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Friday, October 1, 2010

California's burrowing owl-population moves towards extinction

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Increasing human population followed by habitat destruction is driving many species of bird and animals towards extinction. So is happening with the burrowing owls also.


Burrowing owls are mostly found from Mississippi to the Pacific, and from Canadian Prairie Provinces into South America. They are found in Florida and the Caribbean islands also. From much of their historic ranges, now the burrowing owls have disappeared completely.

A burrowing owl is not an average owl because it does not live in trees nor does it make nest by its own. It usually lives in burrows of small mammals like rodents and remains active, unlike common owls, both during days and nights. There was a time when these owls were described as California’s one of the most common birds. But it has been reported that their population declined considerably (by as much as 27 percent) just within a few years. Now ornithologists report that the population of burrowing owls is declining through out the Golden State and the latest data call for their immediate protection under the Endangered Species Act of California- points out the Center for Biological Diversity, New Mexico.



Image -1: Burrowing Owl (Wikipedia)



Image -2


The Center for Biological Diversity reports -Results from a newly released survey had some alarming news for California's largest burrowing owl population: Numbers in Imperial Valley dropped 27 percent between 2007 and 2008. Burrowing owls are in decline throughout the Golden State, and the latest data from Imperial Valley adds to the evidence that these ground-nesting, sandy-colored owls are in desperate need of protection under California's Endangered Species Act. The Center for Biological Diversity and allies petitioned for state listing in 2003, but the California Fish and Game Commission rejected our petition after a highly controversial assessment by the state's Department of Fish and Game. Later, it was revealed that the Department had suppressed agency biologists' opinion that the owl should be considered for endangered or threatened state status.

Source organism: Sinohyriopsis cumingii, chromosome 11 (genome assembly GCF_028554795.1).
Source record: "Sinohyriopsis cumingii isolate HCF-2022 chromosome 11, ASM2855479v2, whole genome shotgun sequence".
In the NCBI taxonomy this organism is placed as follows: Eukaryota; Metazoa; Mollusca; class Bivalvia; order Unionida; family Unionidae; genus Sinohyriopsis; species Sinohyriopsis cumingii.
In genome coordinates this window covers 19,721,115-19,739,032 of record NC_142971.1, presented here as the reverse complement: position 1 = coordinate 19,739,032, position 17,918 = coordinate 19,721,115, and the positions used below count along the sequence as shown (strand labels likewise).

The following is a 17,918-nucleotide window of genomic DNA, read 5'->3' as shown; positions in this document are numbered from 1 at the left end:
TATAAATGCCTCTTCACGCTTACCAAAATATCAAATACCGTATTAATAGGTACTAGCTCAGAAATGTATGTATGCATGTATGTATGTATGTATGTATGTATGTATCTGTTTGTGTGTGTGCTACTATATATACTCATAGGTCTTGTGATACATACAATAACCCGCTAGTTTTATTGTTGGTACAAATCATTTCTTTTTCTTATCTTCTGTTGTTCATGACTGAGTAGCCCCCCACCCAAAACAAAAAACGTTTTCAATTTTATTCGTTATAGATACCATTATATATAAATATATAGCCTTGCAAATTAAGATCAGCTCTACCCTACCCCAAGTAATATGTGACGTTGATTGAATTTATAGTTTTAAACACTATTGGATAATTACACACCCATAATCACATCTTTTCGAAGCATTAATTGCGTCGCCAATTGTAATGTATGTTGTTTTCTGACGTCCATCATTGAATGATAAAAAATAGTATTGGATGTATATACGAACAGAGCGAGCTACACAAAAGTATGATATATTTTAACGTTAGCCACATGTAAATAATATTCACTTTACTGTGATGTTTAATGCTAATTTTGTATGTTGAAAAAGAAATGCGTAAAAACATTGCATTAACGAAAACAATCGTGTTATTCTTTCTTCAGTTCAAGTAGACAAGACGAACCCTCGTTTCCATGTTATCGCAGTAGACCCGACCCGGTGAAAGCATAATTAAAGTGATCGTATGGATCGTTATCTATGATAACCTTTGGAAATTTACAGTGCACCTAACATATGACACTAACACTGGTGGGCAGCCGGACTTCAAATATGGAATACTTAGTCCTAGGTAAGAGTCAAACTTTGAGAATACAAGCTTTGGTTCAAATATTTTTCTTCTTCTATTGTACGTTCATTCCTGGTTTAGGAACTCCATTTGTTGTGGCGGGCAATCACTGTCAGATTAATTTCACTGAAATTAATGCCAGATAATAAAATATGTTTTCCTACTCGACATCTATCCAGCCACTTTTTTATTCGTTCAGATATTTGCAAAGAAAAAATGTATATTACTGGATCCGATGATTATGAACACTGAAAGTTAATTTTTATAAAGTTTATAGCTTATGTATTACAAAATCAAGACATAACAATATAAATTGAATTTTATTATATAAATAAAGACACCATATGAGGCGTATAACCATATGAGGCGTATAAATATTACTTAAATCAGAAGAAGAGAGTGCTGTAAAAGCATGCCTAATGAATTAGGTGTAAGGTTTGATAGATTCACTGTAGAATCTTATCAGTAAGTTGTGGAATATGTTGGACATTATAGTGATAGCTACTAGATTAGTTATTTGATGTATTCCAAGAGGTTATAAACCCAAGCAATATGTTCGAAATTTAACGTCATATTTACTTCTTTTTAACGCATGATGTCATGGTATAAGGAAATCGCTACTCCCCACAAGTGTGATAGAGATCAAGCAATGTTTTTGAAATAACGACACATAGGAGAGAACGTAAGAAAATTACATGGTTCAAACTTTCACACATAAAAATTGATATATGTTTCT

Burrowing owls in the Imperial Valley, which nest almost entirely in ground-squirrel burrows along earthen irrigation canals and drains, represent nearly half of California's breeding pairs. The Imperial population was down to 3,557 breeding pairs in 2008. "Breeding owls have been eliminated from a quarter of their former range in California over the past two decades as their habitat has been destroyed and they've been shoved aside for urban development," said Jeff Miller, conservation advocate at the Center. "It's now uncertain whether owls will persist in areas where they were thought to be secure, including the Imperial Valley."




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